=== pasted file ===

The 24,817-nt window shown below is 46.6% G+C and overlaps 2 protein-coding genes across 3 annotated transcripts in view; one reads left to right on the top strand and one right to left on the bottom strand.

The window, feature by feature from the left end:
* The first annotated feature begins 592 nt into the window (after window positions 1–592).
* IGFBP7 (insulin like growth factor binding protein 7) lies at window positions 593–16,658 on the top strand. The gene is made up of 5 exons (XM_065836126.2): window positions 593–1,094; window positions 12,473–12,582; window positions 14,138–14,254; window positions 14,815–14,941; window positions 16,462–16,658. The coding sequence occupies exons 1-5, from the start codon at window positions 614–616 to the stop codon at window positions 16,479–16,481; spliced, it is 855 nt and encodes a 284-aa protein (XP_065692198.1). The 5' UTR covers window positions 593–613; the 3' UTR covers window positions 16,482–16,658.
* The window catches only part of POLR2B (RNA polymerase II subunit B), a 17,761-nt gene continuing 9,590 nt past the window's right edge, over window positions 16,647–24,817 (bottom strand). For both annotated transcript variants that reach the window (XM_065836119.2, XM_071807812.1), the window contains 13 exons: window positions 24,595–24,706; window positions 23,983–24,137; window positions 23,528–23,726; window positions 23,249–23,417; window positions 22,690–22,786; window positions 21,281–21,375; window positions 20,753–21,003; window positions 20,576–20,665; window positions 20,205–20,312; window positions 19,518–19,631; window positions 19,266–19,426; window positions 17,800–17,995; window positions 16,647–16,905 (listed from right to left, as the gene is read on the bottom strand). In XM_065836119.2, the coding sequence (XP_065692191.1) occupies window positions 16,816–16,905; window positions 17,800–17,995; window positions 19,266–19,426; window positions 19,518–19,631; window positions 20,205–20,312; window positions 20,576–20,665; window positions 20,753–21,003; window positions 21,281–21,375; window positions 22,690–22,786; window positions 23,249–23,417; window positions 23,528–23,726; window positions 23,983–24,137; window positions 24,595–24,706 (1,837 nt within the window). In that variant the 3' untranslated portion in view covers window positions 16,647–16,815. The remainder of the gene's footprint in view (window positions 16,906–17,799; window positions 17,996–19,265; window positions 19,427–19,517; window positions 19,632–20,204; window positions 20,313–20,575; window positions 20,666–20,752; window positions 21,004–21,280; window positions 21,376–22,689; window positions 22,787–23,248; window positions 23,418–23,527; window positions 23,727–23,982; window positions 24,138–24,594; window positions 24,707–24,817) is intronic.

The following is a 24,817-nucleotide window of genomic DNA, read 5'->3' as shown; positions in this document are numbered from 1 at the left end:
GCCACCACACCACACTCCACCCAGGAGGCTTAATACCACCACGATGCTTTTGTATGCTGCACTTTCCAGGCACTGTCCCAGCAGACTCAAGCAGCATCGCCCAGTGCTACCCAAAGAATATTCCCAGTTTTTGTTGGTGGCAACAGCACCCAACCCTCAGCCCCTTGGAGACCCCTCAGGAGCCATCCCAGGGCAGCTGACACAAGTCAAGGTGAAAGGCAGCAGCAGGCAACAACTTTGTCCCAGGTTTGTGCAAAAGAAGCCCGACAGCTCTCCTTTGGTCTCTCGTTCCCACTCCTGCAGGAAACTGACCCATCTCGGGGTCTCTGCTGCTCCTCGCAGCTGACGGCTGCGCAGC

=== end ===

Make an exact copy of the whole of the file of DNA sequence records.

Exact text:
The 24,817-nt window shown below is 46.6% G+C and overlaps 2 protein-coding genes across 3 annotated transcripts in view; one reads left to right on the top strand and one right to left on the bottom strand.

The window, feature by feature from the left end:
* The first annotated feature begins 592 nt into the window (after window positions 1–592).
* IGFBP7 (insulin like growth factor binding protein 7) lies at window positions 593–16,658 on the top strand. The gene is made up of 5 exons (XM_065836126.2): window positions 593–1,094; window positions 12,473–12,582; window positions 14,138–14,254; window positions 14,815–14,941; window positions 16,462–16,658. The coding sequence occupies exons 1-5, from the start codon at window positions 614–616 to the stop codon at window positions 16,479–16,481; spliced, it is 855 nt and encodes a 284-aa protein (XP_065692198.1). The 5' UTR covers window positions 593–613; the 3' UTR covers window positions 16,482–16,658.
* The window catches only part of POLR2B (RNA polymerase II subunit B), a 17,761-nt gene continuing 9,590 nt past the window's right edge, over window positions 16,647–24,817 (bottom strand). For both annotated transcript variants that reach the window (XM_065836119.2, XM_071807812.1), the window contains 13 exons: window positions 24,595–24,706; window positions 23,983–24,137; window positions 23,528–23,726; window positions 23,249–23,417; window positions 22,690–22,786; window positions 21,281–21,375; window positions 20,753–21,003; window positions 20,576–20,665; window positions 20,205–20,312; window positions 19,518–19,631; window positions 19,266–19,426; window positions 17,800–17,995; window positions 16,647–16,905 (listed from right to left, as the gene is read on the bottom strand). In XM_065836119.2, the coding sequence (XP_065692191.1) occupies window positions 16,816–16,905; window positions 17,800–17,995; window positions 19,266–19,426; window positions 19,518–19,631; window positions 20,205–20,312; window positions 20,576–20,665; window positions 20,753–21,003; window positions 21,281–21,375; window positions 22,690–22,786; window positions 23,249–23,417; window positions 23,528–23,726; window positions 23,983–24,137; window positions 24,595–24,706 (1,837 nt within the window). In that variant the 3' untranslated portion in view covers window positions 16,647–16,815. The remainder of the gene's footprint in view (window positions 16,906–17,799; window positions 17,996–19,265; window positions 19,427–19,517; window positions 19,632–20,204; window positions 20,313–20,575; window positions 20,666–20,752; window positions 21,004–21,280; window positions 21,376–22,689; window positions 22,787–23,248; window positions 23,418–23,527; window positions 23,727–23,982; window positions 24,138–24,594; window positions 24,707–24,817) is intronic.

The following is a 24,817-nucleotide window of genomic DNA, read 5'->3' as shown; positions in this document are numbered from 1 at the left end:
GCCACCACACCACACTCCACCCAGGAGGCTTAATACCACCACGATGCTTTTGTATGCTGCACTTTCCAGGCACTGTCCCAGCAGACTCAAGCAGCATCGCCCAGTGCTACCCAAAGAATATTCCCAGTTTTTGTTGGTGGCAACAGCACCCAACCCTCAGCCCCTTGGAGACCCCTCAGGAGCCATCCCAGGGCAGCTGACACAAGTCAAGGTGAAAGGCAGCAGCAGGCAACAACTTTGTCCCAGGTTTGTGCAAAAGAAGCCCGACAGCTCTCCTTTGGTCTCTCGTTCCCACTCCTGCAGGAAACTGACCCATCTCGGGGTCTCTGCTGCTCCTCGCAGCTGACGGCTGCGCAGC